Lou Frontario, the Oceanside Schools assistant superintendent for business, sit at his desk these days waiting for the angry phone calls that he knows will soon be coming in the wake of the Town of Hempstead’s recent mailing of tax bills to homeowners throughout the town.
“People look at their bills and remember that they voted for a 3.47 percent in the school’s budget but their taxes have gone up by 6.6 percent — and some, by as much as 12 percent. They are often angry and they always want answers,” Frontario said.
Although he calls the entire taxation process a “shell game,” he says that he always tries to explain what happens to individual homeowners in relation to the tax levy and their taxes.
“Tax rates are always up, that’s a rule of life,” he said with a laugh. “The problem is not the tax rate, but how it is applied to individual properties.”
He pointed out that there are four classes of properties that are taxed by the town and the way taxes are apportioned among the four — what is called the “base proportion — changes every year. Class one property is private homes, up to three units. Class two are coops and condominium units. Class three is public utilities. Class four are commercial properties, vacant land and anything else that is not in the other three classes.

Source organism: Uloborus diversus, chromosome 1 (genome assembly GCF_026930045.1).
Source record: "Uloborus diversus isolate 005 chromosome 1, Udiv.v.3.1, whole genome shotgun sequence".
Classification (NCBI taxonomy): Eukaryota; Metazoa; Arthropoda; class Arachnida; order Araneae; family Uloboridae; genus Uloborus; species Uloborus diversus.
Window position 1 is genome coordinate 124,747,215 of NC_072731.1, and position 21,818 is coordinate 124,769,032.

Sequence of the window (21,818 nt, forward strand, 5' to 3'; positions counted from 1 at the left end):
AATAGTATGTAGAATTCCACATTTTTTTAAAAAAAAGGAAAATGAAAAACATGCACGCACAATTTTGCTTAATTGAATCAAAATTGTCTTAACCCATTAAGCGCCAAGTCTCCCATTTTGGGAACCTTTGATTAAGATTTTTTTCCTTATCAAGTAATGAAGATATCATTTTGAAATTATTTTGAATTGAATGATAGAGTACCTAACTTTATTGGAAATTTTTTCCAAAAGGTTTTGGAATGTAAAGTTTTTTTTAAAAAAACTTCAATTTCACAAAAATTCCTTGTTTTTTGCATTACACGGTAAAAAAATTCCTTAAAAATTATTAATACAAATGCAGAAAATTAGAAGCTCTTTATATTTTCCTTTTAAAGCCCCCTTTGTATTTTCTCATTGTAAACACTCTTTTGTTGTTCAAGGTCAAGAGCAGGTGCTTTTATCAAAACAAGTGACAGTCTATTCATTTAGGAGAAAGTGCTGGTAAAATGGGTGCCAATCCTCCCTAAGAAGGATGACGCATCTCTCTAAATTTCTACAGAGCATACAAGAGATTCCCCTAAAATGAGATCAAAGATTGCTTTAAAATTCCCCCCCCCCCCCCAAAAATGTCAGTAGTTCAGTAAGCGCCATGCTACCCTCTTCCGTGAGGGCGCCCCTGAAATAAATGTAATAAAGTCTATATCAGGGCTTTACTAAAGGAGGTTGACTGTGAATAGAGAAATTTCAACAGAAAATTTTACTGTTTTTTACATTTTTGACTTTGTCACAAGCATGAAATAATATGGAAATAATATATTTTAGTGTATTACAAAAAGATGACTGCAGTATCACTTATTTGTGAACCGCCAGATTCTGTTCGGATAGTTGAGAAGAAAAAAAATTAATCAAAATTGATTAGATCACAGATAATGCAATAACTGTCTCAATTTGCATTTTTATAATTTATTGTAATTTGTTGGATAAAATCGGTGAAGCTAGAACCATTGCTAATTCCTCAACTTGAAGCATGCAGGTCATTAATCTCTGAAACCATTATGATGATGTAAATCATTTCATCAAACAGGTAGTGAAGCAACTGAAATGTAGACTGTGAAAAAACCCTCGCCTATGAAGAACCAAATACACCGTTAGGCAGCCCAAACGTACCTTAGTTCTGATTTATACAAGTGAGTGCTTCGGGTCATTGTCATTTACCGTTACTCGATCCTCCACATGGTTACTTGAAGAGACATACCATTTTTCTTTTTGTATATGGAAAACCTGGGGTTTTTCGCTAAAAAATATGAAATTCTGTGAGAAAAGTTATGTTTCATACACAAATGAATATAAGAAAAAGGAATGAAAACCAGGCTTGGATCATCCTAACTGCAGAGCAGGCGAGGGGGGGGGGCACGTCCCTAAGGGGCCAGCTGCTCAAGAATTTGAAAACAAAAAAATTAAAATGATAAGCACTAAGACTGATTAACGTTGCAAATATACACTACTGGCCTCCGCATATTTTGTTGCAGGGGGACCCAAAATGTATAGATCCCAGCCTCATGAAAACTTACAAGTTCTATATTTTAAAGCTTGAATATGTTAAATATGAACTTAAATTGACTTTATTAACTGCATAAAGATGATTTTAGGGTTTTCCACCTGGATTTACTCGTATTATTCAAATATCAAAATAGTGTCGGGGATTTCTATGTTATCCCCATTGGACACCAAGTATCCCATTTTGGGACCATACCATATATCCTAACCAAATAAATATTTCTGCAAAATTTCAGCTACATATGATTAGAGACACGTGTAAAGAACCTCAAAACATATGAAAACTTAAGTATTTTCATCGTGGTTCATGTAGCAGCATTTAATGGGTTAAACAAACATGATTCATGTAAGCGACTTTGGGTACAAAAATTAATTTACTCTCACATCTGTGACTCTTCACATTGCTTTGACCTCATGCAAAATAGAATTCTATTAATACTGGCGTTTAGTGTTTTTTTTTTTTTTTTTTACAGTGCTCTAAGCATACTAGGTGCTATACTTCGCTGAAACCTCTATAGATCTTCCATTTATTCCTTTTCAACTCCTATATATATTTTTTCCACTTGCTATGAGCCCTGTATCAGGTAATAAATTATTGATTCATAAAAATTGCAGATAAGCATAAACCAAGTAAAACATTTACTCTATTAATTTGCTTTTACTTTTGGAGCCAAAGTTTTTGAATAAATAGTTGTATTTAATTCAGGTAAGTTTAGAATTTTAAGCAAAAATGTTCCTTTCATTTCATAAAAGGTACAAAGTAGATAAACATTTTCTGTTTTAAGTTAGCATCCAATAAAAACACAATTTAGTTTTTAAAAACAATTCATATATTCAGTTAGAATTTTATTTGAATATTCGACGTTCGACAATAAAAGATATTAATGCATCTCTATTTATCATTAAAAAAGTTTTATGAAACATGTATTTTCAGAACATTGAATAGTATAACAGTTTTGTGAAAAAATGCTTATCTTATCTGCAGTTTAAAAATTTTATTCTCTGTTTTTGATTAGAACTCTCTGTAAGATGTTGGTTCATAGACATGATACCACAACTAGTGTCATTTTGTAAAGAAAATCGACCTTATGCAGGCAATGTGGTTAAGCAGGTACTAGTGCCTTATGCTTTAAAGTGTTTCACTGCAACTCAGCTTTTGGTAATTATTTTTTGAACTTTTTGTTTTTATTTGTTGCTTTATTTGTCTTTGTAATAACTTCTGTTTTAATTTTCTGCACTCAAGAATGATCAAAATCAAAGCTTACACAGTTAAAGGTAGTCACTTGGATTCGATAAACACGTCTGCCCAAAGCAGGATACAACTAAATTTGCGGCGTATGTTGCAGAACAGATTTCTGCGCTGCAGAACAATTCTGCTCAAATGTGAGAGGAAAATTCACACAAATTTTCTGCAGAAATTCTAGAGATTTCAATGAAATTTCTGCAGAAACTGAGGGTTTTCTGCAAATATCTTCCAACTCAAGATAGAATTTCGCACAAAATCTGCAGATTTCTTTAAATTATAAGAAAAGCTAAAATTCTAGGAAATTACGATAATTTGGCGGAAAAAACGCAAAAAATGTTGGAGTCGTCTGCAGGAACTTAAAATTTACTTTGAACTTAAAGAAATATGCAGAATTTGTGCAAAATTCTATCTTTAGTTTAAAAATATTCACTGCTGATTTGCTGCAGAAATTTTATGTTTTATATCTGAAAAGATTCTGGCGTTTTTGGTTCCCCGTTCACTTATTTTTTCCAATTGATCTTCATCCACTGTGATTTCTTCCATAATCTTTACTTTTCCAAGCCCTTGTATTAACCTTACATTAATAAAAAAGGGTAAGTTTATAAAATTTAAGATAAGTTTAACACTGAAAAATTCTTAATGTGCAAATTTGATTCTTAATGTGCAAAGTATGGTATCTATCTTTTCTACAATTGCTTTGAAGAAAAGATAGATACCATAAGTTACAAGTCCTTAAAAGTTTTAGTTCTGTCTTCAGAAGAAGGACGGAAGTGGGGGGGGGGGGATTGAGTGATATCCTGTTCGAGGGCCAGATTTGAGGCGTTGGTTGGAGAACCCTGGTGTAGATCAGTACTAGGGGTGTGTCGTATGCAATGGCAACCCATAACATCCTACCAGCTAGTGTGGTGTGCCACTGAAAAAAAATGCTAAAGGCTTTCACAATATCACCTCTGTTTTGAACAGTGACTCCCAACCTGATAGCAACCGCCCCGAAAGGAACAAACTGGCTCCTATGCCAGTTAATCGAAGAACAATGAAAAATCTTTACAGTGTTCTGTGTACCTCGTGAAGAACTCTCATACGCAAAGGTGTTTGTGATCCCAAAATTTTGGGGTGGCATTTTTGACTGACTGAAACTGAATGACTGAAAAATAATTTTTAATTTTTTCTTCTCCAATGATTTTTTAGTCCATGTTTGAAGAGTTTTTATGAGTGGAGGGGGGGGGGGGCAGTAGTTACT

Frontario said that this year, about 72 percent of the total tax levy is paid by homeowners. Commercial properties will pay a smaller percentage this year, raising the percentage the other three categories must pay. He adds that from year-to-year, there are “wild shifts” in the base proportion.
Within Class one properties, Hempstead Town tax assessors determine the value of each home and there are changes in the evaluation each year.
“Some homes increase in valuation, raising the amount of taxes they have to pay,” Frontario pointed out. “Some stay the same because their valuation has gone down and some have to pay more because their valuation has increased by a large number.
In 201-12012, for example, the Oceanside tax rate was $677.59 per hundred thousand dollars of valuation. In 2012-2013, that became $759,63. For this school year, it is 809.79.
How much an individual homeowner pays depends on the town’s assessment of the property, Frontario points out. A house with an evaluation of $200,000 would pay taxes of a little more than $16,000, while a home worth $300,000 would pay $24,000.
School bills are calculated by multiplying an individual property assessment by the district’s tax rate. If the assesses valuation drops, tax rates increase to bring in the same amount of money, town officials say. That means if one homeowner’s assessment goes down, another homeowners taxes go up if their assessment has stayed the same.
Over the past two years, Nassau homeowners have seen their school district taxes rise by an average of 10 percent, records show, despite the fact that a state tax cap limits tax levy increases to around three percent.
In Island Park, the 2013-14 school tax increase is 7.1 percent.